Annu. Rev. Astron. Astrophys. 1992. 30: 429-456
Copyright © 1992 by Annual Reviews Inc. All rights reserved

Next Contents Previous


Once the Galaxy is removed, the XRB shows a large-scale anisotropy which is consistent with the dipole expected from our motion with respect to the MWB (Shafer 1983, Shafer & Fabian 1983, Boldt 1987). One major difference with the MWB, is that source confusion dominates over the expected dipole (which corresponds to deltaI/I = (3 + alpha)v/c = 0.5%, where v is our velocity relative to the MWB and the spectral index alpha = 0.4) on any angular scale less than about 90. It is then a very difficult task to detect this systematic effect and the uncertainties involved are high.

In the 2-10 keV band, the direction inferred for the XRB dipole (l = 280°, b = 30°) is consistent (within the 1 or 2sigma error contours) with the MWB dipole. The inferred velocity is 475 ± 165 km s-1, roughly consistent with the expected ~ 360 km s-1, but still allowing for some of the effect to be caused by an enhancement of the local X-ray emissivity towards this direction (Miyaji & Boldt 1990). At higher energies (80-165 keV) a dipole fit to the X-ray intensity distribution gives I = 300° and b = 30° with a velocity 960 ± 520 km s-1 (Boldt 1987, Gruber 1992), which is consistent with the A2 data.

Other large-scale features are now being seen with a careful inspection of HEAO-1 and even Ariel V data. Some voids and superclusters seen in optical catalogues coincide with cold and hot spots in the XRB (Jahoda & Mushotzky 1989, Mushotzky 1992; Figure 2). An interesting result is also emerging from work by Jahoda et al (1991), in which fluctuations in the HEAO-1 data are cross-correlated with optical counts of bright galaxies. A significant correlation [of amplitude (3 ± 1) x 10-3] is found, probably due to nearby sources just unresolved by the HEAO-1 A2 instrument (mostly AGN) which lie in regions of higher than average galaxy density. The correlation may be related to the void and supercluster effect. (Note that at least a few percent of the XRB originates at low z from unresolved sources. Large variations in this component then lead to detectable spatial fluctuations in the intensity of the XRB.)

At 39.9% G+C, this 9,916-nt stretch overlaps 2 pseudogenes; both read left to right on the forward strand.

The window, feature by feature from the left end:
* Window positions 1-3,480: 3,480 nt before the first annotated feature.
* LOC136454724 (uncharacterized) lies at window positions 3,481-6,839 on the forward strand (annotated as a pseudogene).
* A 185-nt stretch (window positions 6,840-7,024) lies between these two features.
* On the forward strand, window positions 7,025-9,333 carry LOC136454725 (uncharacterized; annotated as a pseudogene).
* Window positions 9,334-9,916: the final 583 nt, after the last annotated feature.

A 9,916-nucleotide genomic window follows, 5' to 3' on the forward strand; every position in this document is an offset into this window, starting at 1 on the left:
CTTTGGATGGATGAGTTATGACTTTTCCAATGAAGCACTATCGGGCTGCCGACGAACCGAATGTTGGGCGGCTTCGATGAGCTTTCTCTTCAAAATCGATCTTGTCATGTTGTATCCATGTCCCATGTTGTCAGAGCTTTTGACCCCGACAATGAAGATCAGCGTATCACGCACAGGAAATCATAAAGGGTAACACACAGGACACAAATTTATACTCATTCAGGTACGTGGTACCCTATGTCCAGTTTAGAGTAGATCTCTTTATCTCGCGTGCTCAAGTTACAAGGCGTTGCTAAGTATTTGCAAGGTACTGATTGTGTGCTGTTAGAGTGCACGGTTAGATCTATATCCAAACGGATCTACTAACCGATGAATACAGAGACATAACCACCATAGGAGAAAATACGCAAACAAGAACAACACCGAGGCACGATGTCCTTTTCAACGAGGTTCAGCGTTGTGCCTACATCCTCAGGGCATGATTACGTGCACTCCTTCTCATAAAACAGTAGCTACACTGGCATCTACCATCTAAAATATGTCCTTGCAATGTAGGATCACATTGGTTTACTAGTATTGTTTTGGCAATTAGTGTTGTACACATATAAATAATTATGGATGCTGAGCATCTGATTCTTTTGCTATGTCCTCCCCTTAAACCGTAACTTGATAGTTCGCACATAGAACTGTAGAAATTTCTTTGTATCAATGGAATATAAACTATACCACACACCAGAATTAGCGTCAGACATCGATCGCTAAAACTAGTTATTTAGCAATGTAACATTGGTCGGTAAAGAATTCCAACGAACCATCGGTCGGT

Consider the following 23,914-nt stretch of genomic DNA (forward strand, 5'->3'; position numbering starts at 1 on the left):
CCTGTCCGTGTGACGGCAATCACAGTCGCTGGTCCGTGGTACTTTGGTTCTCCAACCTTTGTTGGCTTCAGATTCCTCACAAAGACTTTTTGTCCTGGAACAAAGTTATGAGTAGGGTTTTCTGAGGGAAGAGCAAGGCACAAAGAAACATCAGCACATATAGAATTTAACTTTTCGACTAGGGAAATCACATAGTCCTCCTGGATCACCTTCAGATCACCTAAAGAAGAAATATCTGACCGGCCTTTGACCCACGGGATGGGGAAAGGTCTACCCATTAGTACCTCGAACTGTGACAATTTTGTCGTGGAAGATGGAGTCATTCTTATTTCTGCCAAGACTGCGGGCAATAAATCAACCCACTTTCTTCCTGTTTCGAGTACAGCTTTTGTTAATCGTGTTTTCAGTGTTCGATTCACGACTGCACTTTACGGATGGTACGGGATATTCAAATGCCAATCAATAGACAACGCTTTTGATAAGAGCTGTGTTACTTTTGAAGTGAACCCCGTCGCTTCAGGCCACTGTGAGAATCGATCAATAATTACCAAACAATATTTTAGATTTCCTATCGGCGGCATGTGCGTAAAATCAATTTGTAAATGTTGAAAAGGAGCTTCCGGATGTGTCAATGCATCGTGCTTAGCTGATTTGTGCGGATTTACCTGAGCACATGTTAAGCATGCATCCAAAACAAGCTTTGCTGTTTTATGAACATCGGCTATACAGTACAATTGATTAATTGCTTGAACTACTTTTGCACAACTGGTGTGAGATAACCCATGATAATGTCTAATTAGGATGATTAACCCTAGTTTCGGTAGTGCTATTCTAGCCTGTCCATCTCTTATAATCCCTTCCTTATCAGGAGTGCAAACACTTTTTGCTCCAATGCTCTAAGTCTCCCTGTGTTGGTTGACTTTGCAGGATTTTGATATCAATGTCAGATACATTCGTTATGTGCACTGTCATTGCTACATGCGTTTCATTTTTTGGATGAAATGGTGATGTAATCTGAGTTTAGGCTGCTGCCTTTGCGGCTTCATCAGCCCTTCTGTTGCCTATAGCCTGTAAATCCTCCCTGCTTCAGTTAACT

Intrinsic sky fluctuations are always detected on small angular scales when instrumental noise such as that due to photon counting is small enough. These fluctuations are due to those sources which are just not resolved by the detector beam. Following earlier work on the radio sky (Scheuer 1957), they can be modeled as ``P(D) noise'' (see e.g. Scheuer 1974, Fabian 1975, Warwick & Stewart 1989, Hayashida 1990, Barcons & Fabian 1990) which is the distribution of fluctuations (i.e. deviations from the mean, or deflections D in early radio parlance) in the integrated flux from sources present in different pointing directions. The P(D) curve is the histogram of all fluctuations for a given beam size. The positive tail of this distribution is dominated by the brightest sources just below the detection threshold. Very faint sources, of which there may be many per beam, only produce a further small quasi-Gaussian broadening to this distribution. The major contribution to the width of the P(D) distribution is due to the flux level at which there is about one source per beam. Fluctuations in the XRB can therefore be used to test the source counts (the log N-log S curve) down to this level. The faintest level that can be probed by this method depends on the level of instrumental and systematic noise and on the number of samples used.

The P(D) curve is always skewed due to the presence of the sources that are just not resolved. The positive tail dominates the low-order moments and in particular the variance. For most log N-log S curves the variance goes to infinity as the detection threshold (i.e. the level above which a source is claimed to have been found and therefore excluded from the background analysis) is increased. It is then inappropriate to use just the second moment to describe the P(D) curve instead of fitting the whole distribution.